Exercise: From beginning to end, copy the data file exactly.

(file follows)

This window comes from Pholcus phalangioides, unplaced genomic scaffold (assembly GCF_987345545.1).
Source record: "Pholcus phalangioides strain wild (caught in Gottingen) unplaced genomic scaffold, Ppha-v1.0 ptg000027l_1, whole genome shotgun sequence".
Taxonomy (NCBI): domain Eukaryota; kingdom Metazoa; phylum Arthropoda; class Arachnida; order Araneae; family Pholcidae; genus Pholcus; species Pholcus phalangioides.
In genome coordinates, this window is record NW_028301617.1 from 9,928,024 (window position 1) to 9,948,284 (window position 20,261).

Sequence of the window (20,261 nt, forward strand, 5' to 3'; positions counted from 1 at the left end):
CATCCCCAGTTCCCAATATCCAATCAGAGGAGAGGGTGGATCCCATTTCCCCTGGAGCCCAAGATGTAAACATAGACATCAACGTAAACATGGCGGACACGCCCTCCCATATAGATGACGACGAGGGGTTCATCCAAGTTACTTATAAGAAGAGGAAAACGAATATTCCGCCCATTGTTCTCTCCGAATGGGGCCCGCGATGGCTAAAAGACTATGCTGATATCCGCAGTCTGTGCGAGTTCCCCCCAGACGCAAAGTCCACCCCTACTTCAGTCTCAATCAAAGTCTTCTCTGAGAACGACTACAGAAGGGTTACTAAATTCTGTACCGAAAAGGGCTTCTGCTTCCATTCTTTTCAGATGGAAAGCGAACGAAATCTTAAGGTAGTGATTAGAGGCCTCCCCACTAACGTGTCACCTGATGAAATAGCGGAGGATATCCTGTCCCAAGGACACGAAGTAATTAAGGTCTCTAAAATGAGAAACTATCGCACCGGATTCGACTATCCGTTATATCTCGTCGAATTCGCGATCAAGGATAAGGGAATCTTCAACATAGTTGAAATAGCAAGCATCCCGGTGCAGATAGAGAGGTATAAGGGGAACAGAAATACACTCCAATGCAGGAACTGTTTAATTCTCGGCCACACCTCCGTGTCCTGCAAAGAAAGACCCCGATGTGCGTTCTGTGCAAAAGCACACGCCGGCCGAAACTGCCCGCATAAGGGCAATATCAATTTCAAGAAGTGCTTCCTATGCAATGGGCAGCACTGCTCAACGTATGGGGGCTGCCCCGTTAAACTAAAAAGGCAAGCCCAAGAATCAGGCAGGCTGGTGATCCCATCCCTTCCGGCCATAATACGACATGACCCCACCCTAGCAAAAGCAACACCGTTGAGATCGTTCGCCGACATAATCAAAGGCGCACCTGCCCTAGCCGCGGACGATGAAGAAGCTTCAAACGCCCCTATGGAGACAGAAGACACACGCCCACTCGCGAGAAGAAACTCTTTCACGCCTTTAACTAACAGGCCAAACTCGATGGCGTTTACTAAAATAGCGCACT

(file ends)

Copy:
This window comes from Pholcus phalangioides, unplaced genomic scaffold (assembly GCF_987345545.1).
Source record: "Pholcus phalangioides strain wild (caught in Gottingen) unplaced genomic scaffold, Ppha-v1.0 ptg000027l_1, whole genome shotgun sequence".
Taxonomy (NCBI): domain Eukaryota; kingdom Metazoa; phylum Arthropoda; class Arachnida; order Araneae; family Pholcidae; genus Pholcus; species Pholcus phalangioides.
In genome coordinates, this window is record NW_028301617.1 from 9,928,024 (window position 1) to 9,948,284 (window position 20,261).

Sequence of the window (20,261 nt, forward strand, 5' to 3'; positions counted from 1 at the left end):
CATCCCCAGTTCCCAATATCCAATCAGAGGAGAGGGTGGATCCCATTTCCCCTGGAGCCCAAGATGTAAACATAGACATCAACGTAAACATGGCGGACACGCCCTCCCATATAGATGACGACGAGGGGTTCATCCAAGTTACTTATAAGAAGAGGAAAACGAATATTCCGCCCATTGTTCTCTCCGAATGGGGCCCGCGATGGCTAAAAGACTATGCTGATATCCGCAGTCTGTGCGAGTTCCCCCCAGACGCAAAGTCCACCCCTACTTCAGTCTCAATCAAAGTCTTCTCTGAGAACGACTACAGAAGGGTTACTAAATTCTGTACCGAAAAGGGCTTCTGCTTCCATTCTTTTCAGATGGAAAGCGAACGAAATCTTAAGGTAGTGATTAGAGGCCTCCCCACTAACGTGTCACCTGATGAAATAGCGGAGGATATCCTGTCCCAAGGACACGAAGTAATTAAGGTCTCTAAAATGAGAAACTATCGCACCGGATTCGACTATCCGTTATATCTCGTCGAATTCGCGATCAAGGATAAGGGAATCTTCAACATAGTTGAAATAGCAAGCATCCCGGTGCAGATAGAGAGGTATAAGGGGAACAGAAATACACTCCAATGCAGGAACTGTTTAATTCTCGGCCACACCTCCGTGTCCTGCAAAGAAAGACCCCGATGTGCGTTCTGTGCAAAAGCACACGCCGGCCGAAACTGCCCGCATAAGGGCAATATCAATTTCAAGAAGTGCTTCCTATGCAATGGGCAGCACTGCTCAACGTATGGGGGCTGCCCCGTTAAACTAAAAAGGCAAGCCCAAGAATCAGGCAGGCTGGTGATCCCATCCCTTCCGGCCATAATACGACATGACCCCACCCTAGCAAAAGCAACACCGTTGAGATCGTTCGCCGACATAATCAAAGGCGCACCTGCCCTAGCCGCGGACGATGAAGAAGCTTCAAACGCCCCTATGGAGACAGAAGACACACGCCCACTCGCGAGAAGAAACTCTTTCACGCCTTTAACTAACAGGCCAAACTCGATGGCGTTTACTAAAATAGCGCACT